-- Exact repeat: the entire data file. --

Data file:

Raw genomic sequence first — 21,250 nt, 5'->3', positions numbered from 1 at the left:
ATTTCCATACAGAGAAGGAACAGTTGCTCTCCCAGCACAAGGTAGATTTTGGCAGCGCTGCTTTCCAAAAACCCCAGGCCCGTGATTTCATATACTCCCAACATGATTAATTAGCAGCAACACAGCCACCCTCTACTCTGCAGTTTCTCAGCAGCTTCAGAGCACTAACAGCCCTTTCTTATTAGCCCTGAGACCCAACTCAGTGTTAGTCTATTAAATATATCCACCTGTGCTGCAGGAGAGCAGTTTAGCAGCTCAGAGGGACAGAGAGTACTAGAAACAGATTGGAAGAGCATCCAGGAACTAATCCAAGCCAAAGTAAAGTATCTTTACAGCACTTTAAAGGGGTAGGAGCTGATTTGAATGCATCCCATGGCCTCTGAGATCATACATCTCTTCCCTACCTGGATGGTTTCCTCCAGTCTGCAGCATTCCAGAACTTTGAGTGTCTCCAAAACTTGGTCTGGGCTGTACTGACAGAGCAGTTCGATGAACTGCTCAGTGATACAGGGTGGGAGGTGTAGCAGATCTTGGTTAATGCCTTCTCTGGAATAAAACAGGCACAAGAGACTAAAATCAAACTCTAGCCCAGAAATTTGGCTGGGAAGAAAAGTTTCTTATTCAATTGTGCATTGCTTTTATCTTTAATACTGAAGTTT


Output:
Raw genomic sequence first — 21,250 nt, 5'->3', positions numbered from 1 at the left:
ATTTCCATACAGAGAAGGAACAGTTGCTCTCCCAGCACAAGGTAGATTTTGGCAGCGCTGCTTTCCAAAAACCCCAGGCCCGTGATTTCATATACTCCCAACATGATTAATTAGCAGCAACACAGCCACCCTCTACTCTGCAGTTTCTCAGCAGCTTCAGAGCACTAACAGCCCTTTCTTATTAGCCCTGAGACCCAACTCAGTGTTAGTCTATTAAATATATCCACCTGTGCTGCAGGAGAGCAGTTTAGCAGCTCAGAGGGACAGAGAGTACTAGAAACAGATTGGAAGAGCATCCAGGAACTAATCCAAGCCAAAGTAAAGTATCTTTACAGCACTTTAAAGGGGTAGGAGCTGATTTGAATGCATCCCATGGCCTCTGAGATCATACATCTCTTCCCTACCTGGATGGTTTCCTCCAGTCTGCAGCATTCCAGAACTTTGAGTGTCTCCAAAACTTGGTCTGGGCTGTACTGACAGAGCAGTTCGATGAACTGCTCAGTGATACAGGGTGGGAGGTGTAGCAGATCTTGGTTAATGCCTTCTCTGGAATAAAACAGGCACAAGAGACTAAAATCAAACTCTAGCCCAGAAATTTGGCTGGGAAGAAAAGTTTCTTATTCAATTGTGCATTGCTTTTATCTTTAATACTGAAGTTT